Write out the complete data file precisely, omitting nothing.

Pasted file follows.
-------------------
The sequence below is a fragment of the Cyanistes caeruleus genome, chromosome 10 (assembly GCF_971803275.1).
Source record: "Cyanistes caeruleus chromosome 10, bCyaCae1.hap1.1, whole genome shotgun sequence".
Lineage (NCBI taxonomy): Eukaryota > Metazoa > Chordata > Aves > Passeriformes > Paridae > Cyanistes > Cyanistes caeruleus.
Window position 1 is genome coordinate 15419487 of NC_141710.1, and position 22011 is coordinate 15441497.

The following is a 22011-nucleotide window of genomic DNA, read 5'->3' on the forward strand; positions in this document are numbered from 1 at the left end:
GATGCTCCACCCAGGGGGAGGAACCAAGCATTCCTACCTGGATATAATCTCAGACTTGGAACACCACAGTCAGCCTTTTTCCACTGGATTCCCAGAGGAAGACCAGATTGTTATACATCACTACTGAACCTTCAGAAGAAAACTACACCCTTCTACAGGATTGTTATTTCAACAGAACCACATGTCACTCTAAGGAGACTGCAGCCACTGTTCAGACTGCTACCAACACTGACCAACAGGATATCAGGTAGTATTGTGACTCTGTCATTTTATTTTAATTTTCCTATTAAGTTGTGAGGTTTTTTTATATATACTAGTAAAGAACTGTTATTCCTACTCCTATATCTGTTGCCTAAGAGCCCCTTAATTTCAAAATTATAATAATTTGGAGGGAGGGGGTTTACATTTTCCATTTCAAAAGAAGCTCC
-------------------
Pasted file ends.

The sequence below is a fragment of the Cyanistes caeruleus genome, chromosome 10 (assembly GCF_971803275.1).
Source record: "Cyanistes caeruleus chromosome 10, bCyaCae1.hap1.1, whole genome shotgun sequence".
Lineage (NCBI taxonomy): Eukaryota > Metazoa > Chordata > Aves > Passeriformes > Paridae > Cyanistes > Cyanistes caeruleus.
Window position 1 is genome coordinate 15419487 of NC_141710.1, and position 22011 is coordinate 15441497.

The following is a 22011-nucleotide window of genomic DNA, read 5'->3' on the forward strand; positions in this document are numbered from 1 at the left end:
GATGCTCCACCCAGGGGGAGGAACCAAGCATTCCTACCTGGATATAATCTCAGACTTGGAACACCACAGTCAGCCTTTTTCCACTGGATTCCCAGAGGAAGACCAGATTGTTATACATCACTACTGAACCTTCAGAAGAAAACTACACCCTTCTACAGGATTGTTATTTCAACAGAACCACATGTCACTCTAAGGAGACTGCAGCCACTGTTCAGACTGCTACCAACACTGACCAACAGGATATCAGGTAGTATTGTGACTCTGTCATTTTATTTTAATTTTCCTATTAAGTTGTGAGGTTTTTTTATATATACTAGTAAAGAACTGTTATTCCTACTCCTATATCTGTTGCCTAAGAGCCCCTTAATTTCAAAATTATAATAATTTGGAGGGAGGGGGTTTACATTTTCCATTTCAAAAGAAGCTCC